Investors beware, the market might be losing its nerve. Back and forth markets for most of this year appear to be making investors very wary, as the market is fleeing to cash. Investor holdings in “cash sanctuaries”, which include money market funds, are approaching 2%, the highest level seen in a decade. According to one prominent asset manager “Cash is an asset class once again”. According to Crane’s, “Money funds were on a starvation diet with yields at zero percent … Rate increases have given them a stay of execution”.
FINSUM: Aside from volatility, the other big driver is that yields on money market funds have risen considerable alongside the Fed hikes, making them much more attractive.
JP Morgan has just put out a guide which may be very interesting to investors—a manual for how to navigate the end of easy money. The bank thinks the equity market’s response to earnings has been very worrisome lately, and they are very bearish. The bank recommends that in 2019, investors go underweight equities and long gold and long duration as the economic cycle ends and real rates “collapse”.
FINSUM: This is an extraordinarily bearish outlook from JP Morgan, and it seems mostly dictated by weakness in equity prices lately. Investors should take this warning seriously.
Yields on the ten-year Treasury note crossed the 3% threshold this week and seem set to stay there for some time, sparking a big change in bond markets. Bloomberg argues that yields at this level change everything for all asset classes. The reason why is that a jump in yields to above 3% starts to cause a shake out amongst highly indebted companies, boosts the Dollar, and in turn, makes emerging markets less attractive.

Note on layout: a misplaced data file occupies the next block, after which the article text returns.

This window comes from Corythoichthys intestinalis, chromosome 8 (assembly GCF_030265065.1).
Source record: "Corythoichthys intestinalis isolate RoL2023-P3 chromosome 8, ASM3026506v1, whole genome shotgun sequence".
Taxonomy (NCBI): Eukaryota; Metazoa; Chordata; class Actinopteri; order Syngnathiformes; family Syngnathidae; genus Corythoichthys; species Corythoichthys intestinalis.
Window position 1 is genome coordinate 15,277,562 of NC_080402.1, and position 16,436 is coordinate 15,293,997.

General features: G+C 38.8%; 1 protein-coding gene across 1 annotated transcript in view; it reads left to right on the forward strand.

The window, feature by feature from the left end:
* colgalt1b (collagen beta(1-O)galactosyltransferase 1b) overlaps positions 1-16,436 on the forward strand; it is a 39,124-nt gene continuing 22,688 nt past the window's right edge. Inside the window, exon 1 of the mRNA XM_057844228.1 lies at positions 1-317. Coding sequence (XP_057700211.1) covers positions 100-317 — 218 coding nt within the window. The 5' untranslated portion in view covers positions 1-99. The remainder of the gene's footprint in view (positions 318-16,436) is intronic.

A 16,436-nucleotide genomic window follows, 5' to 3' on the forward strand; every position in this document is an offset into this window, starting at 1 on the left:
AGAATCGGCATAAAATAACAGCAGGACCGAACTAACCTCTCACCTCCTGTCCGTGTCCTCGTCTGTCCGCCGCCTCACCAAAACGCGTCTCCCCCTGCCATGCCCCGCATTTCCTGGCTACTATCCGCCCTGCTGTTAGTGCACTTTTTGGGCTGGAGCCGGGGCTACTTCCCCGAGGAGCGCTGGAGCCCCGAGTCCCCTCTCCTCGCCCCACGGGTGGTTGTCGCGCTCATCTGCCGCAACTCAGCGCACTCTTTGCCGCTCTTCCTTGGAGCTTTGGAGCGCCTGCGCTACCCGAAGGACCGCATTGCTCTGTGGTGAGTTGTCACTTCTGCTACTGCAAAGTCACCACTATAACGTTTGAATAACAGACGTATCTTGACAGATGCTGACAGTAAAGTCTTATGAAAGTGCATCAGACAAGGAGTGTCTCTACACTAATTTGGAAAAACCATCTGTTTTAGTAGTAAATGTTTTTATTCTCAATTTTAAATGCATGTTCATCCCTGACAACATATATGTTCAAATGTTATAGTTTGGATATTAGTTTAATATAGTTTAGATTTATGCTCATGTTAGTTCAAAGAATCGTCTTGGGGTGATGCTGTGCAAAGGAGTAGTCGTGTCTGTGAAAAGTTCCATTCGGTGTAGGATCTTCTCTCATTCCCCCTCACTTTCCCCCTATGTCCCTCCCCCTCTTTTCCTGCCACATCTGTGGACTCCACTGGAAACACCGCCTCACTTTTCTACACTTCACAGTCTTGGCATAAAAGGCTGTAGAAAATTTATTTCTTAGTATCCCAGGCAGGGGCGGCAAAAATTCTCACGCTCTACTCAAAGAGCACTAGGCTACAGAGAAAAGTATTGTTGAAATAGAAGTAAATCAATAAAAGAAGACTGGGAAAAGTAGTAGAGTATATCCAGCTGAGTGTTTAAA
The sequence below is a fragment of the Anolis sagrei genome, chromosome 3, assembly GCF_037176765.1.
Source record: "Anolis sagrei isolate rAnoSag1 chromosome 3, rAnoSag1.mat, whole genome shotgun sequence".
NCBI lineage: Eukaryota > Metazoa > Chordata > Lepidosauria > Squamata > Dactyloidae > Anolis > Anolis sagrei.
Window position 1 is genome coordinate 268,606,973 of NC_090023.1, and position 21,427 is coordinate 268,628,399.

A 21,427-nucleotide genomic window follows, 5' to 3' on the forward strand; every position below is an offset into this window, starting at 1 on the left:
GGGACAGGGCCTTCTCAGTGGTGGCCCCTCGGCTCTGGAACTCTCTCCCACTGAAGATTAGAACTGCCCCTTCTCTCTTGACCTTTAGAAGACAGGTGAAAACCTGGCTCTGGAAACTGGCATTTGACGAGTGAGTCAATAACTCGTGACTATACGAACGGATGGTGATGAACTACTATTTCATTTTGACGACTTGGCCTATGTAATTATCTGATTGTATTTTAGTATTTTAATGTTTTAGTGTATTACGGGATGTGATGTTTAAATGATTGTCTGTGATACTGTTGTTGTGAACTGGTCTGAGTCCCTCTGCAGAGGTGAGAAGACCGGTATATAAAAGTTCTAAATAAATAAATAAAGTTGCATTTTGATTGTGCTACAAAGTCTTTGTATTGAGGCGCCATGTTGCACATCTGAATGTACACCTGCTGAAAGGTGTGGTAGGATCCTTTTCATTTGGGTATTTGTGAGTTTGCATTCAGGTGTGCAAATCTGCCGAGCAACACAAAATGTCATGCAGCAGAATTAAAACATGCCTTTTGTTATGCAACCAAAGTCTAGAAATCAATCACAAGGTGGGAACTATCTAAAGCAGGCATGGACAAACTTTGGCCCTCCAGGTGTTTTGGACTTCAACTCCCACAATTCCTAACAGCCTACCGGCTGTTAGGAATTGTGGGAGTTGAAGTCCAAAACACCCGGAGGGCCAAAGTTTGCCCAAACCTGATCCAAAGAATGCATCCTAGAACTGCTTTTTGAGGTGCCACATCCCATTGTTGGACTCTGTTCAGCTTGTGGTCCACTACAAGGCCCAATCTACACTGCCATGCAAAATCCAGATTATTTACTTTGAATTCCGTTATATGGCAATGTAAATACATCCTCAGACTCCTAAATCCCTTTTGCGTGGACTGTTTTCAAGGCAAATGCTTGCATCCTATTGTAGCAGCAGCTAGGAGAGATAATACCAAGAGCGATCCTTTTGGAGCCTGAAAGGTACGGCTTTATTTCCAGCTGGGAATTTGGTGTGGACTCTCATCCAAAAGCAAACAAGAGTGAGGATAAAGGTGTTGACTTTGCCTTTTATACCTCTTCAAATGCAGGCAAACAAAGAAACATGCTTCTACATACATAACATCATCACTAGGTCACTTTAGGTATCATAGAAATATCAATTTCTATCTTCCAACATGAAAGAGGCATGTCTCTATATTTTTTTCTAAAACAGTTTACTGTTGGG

FINSUM: To be honest, our biggest concern was not even discussed by Bloomberg, which is how higher yields affect the arithmetic for whether to put money in richly valued stocks, or into bonds that are starting to offer acceptable returns. 3%+ yields really could put an end to this bull market.
On Tuesday markets seemed to reverse course. Even as stocks plunged, it appeared that for the first time in recent memory, they were the asset class driving bonds rather than the other way around. Yesterday, the idea of equities taking on a life of their own seemed to reinforce itself, as stock rose modestly even as bond yields jumped higher and stayed steady above 3%.
FINSUM: This is a very tenuous time for markets. Something is definitely happening in bonds, but no one—Wall Street included—knows exactly what.
The ten-year Treasury rose to just above 3% for the first time in years yesterday, possibly signaling the start of a new era for fixed income. Therefore, one would be forgiven for thinking the bond market drove the big losses in stocks yesterday. However, the opposite may be true, as for the first time in a while, it seems that worries over earnings and new measures of investor sentiment sent the market sharply downward. In a total reversal from January, investors are now very bearish on the market according to economic surveys. This news appeared to spook investors and then in turn disturb the bond market.
FINSUM: Yesterday might be the start of a poor cycle, where stocks and bonds take turns scaring one another to steeper losses. Perhaps that is just a manifestation of a changing cycle.
For a while there it was looking less likely that the Fed might hike aggressively. Weak jobs numbers seemed to indicate that the economy might be headed downward instead of upward, which would have put rate hikes on hold. However, investors are now once again increasing their bets that rates are going to rise. Many investors now expect the Fed to hike three to four times this year. According to Allianz, “You have this tug of war with the Fed trying to match policy to rising inflation expectations without taking the wind out of the sails of the economy”.
FINSUM: To be totally honest, we don’t think Powell is going to be hawkish enough to hike 3-4 times this year.